Most of our clients are based in the United States, but we serve businesses everywhere. Over the last couple years, we’ve written for companies in Canada, Chile, Russia, and Japan.
What percentage of your business comes through your website?
Roughly 80% of our business comes through our website, either organically or through occasional paid search efforts. The other 20% is by word of mouth–our clients are very generous in referring new business to us!
Why writing? In an era when everything’s going hyper technological, writing seems like such a simple, basic skill. To build a business around that is bold.
There will always be a need for talented writers. Copywriting is the one area that can’t be generated by algorithms and computers (although I hear some companies are trying!). It’s true that our business model is very basic–we fill a very basic, but important need for great marketing copy. But we differentiate ourselves by doing it better than everyone else–and by being enjoyable to work with.
How did you wind up with a .ARMY domain? Was it a difficult decision moving away from a .COM?
We cover domain industry news for one of our clients. So we’ve been relatively aware of the new gTLDs that have become available over the last couple years. When we saw that .ARMY became available, it was a no-brainer. It allows us to use a shorter domain, comprised only of the words in our actual business name. However, we still use the .COM name (as well as a few others that redirect back to our site, like www.copywriting-service.com), and we have no plans to give those up anytime soon.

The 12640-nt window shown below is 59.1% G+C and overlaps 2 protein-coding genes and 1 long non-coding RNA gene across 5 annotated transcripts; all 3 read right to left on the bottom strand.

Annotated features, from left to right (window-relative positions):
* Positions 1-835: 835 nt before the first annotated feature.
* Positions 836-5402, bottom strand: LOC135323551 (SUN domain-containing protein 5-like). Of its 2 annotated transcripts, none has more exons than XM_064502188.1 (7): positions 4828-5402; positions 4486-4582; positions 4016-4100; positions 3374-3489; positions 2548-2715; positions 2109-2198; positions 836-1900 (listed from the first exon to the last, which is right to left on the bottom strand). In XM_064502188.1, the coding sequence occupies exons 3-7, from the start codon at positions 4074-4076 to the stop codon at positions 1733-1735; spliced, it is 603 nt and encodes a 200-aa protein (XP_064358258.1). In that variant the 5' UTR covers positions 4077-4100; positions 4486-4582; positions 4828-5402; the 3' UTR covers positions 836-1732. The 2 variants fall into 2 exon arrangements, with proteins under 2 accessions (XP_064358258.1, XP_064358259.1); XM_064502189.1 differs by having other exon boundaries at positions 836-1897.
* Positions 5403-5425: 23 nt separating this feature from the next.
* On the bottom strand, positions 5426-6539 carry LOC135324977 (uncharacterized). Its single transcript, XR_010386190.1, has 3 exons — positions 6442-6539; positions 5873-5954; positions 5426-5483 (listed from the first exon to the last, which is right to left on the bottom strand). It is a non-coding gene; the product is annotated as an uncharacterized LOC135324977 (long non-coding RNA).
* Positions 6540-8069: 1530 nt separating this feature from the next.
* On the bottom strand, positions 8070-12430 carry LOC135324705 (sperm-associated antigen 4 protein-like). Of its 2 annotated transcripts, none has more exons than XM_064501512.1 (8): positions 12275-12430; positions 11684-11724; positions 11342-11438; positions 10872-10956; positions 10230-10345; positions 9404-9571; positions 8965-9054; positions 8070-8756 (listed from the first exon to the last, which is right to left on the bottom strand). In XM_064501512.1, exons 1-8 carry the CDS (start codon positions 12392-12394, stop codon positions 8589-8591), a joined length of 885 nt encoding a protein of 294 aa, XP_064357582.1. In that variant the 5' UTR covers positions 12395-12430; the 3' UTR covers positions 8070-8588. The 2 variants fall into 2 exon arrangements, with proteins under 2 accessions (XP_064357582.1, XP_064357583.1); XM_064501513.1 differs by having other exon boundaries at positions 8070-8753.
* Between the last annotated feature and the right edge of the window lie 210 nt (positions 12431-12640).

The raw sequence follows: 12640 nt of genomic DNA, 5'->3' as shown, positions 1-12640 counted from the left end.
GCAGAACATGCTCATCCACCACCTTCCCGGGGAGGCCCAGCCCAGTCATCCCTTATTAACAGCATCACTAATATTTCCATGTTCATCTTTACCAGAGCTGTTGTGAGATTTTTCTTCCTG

Did your .ARMY domain impact your branding in any way, or was your company already pretty invested in the aesthetic and tone before you got the domain?
The .ARMY domain was a recent purchase, but I suspect it will become more integrated into our brand over time. We consider it to be an important asset for our online presence, particularly in the long-term. It’s unique, easy to remember, and takes up less space in the URL bar (and in our email addresses). We will use it primarily when marketing our business, especially in our pay-per-click advertising. But it probably won’t influence our visual branding.
Is there anything you would like to leave our readers with?
Just in case you need better clarification of how Copy Army operates, all projects come through our headquarters in Elizabethtown, PA (outside of Harrisburg) and are overseen by me. We are decentralized, so our writers are based around the country. I am typically the main point of contact for each client, so that working with us is always simple–starting a new project is as simple as sending me an email. Then, projects are delegated to the appropriate writer on our team. Everything we produce is reviewed by at least two sets of eyes, ensuring quality and grammar.
These days, there are countless “freelance sites” that match clients with freelancers. While there is some value to these sites (we sometimes use them ourselves to find new clients), Copy Army is different in that we do this matching process manually. We’re very good at understanding what our clients need and which of our writers is the best fit. This saves our clients time and money. It all comes back to the idea of technology vs. human skill. When it comes to writing, it’s best to rely on real people with real talent.